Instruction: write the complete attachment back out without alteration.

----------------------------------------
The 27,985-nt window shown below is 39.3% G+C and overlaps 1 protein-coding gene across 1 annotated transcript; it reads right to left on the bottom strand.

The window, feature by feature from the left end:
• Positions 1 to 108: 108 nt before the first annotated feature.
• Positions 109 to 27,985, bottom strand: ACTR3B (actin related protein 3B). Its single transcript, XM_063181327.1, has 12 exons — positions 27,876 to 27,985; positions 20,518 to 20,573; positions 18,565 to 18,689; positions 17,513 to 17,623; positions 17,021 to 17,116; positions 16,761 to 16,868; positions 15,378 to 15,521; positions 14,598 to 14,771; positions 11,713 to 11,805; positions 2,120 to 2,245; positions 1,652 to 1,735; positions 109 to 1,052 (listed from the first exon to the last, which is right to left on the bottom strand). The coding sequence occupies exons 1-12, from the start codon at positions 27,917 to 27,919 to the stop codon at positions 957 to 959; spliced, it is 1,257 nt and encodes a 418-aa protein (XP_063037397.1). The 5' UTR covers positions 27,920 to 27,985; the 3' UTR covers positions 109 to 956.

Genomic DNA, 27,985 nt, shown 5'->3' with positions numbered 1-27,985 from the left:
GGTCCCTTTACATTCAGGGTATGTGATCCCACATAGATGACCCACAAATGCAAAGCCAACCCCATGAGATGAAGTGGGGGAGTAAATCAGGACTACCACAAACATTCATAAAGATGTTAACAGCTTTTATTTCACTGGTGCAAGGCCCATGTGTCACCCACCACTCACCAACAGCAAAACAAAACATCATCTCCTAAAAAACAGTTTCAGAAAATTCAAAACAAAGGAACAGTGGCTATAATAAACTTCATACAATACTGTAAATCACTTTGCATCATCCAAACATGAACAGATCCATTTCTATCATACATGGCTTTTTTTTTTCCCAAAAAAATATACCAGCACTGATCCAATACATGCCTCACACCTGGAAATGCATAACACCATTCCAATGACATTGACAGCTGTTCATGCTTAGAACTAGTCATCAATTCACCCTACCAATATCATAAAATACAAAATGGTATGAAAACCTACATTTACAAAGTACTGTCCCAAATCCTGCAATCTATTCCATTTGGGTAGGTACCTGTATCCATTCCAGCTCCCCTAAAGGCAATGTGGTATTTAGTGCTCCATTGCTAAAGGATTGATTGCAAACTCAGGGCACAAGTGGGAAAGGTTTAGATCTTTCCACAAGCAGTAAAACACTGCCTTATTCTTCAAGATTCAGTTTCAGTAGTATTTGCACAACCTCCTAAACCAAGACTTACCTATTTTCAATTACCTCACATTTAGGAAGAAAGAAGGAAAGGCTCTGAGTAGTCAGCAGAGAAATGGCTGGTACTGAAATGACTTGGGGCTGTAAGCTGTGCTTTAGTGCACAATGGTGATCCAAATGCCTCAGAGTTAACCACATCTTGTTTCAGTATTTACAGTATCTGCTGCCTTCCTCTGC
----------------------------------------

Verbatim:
The 27,985-nt window shown below is 39.3% G+C and overlaps 1 protein-coding gene across 1 annotated transcript; it reads right to left on the bottom strand.

The window, feature by feature from the left end:
• Positions 1 to 108: 108 nt before the first annotated feature.
• Positions 109 to 27,985, bottom strand: ACTR3B (actin related protein 3B). Its single transcript, XM_063181327.1, has 12 exons — positions 27,876 to 27,985; positions 20,518 to 20,573; positions 18,565 to 18,689; positions 17,513 to 17,623; positions 17,021 to 17,116; positions 16,761 to 16,868; positions 15,378 to 15,521; positions 14,598 to 14,771; positions 11,713 to 11,805; positions 2,120 to 2,245; positions 1,652 to 1,735; positions 109 to 1,052 (listed from the first exon to the last, which is right to left on the bottom strand). The coding sequence occupies exons 1-12, from the start codon at positions 27,917 to 27,919 to the stop codon at positions 957 to 959; spliced, it is 1,257 nt and encodes a 418-aa protein (XP_063037397.1). The 5' UTR covers positions 27,920 to 27,985; the 3' UTR covers positions 109 to 956.

Genomic DNA, 27,985 nt, shown 5'->3' with positions numbered 1-27,985 from the left:
GGTCCCTTTACATTCAGGGTATGTGATCCCACATAGATGACCCACAAATGCAAAGCCAACCCCATGAGATGAAGTGGGGGAGTAAATCAGGACTACCACAAACATTCATAAAGATGTTAACAGCTTTTATTTCACTGGTGCAAGGCCCATGTGTCACCCACCACTCACCAACAGCAAAACAAAACATCATCTCCTAAAAAACAGTTTCAGAAAATTCAAAACAAAGGAACAGTGGCTATAATAAACTTCATACAATACTGTAAATCACTTTGCATCATCCAAACATGAACAGATCCATTTCTATCATACATGGCTTTTTTTTTTCCCAAAAAAATATACCAGCACTGATCCAATACATGCCTCACACCTGGAAATGCATAACACCATTCCAATGACATTGACAGCTGTTCATGCTTAGAACTAGTCATCAATTCACCCTACCAATATCATAAAATACAAAATGGTATGAAAACCTACATTTACAAAGTACTGTCCCAAATCCTGCAATCTATTCCATTTGGGTAGGTACCTGTATCCATTCCAGCTCCCCTAAAGGCAATGTGGTATTTAGTGCTCCATTGCTAAAGGATTGATTGCAAACTCAGGGCACAAGTGGGAAAGGTTTAGATCTTTCCACAAGCAGTAAAACACTGCCTTATTCTTCAAGATTCAGTTTCAGTAGTATTTGCACAACCTCCTAAACCAAGACTTACCTATTTTCAATTACCTCACATTTAGGAAGAAAGAAGGAAAGGCTCTGAGTAGTCAGCAGAGAAATGGCTGGTACTGAAATGACTTGGGGCTGTAAGCTGTGCTTTAGTGCACAATGGTGATCCAAATGCCTCAGAGTTAACCACATCTTGTTTCAGTATTTACAGTATCTGCTGCCTTCCTCTGC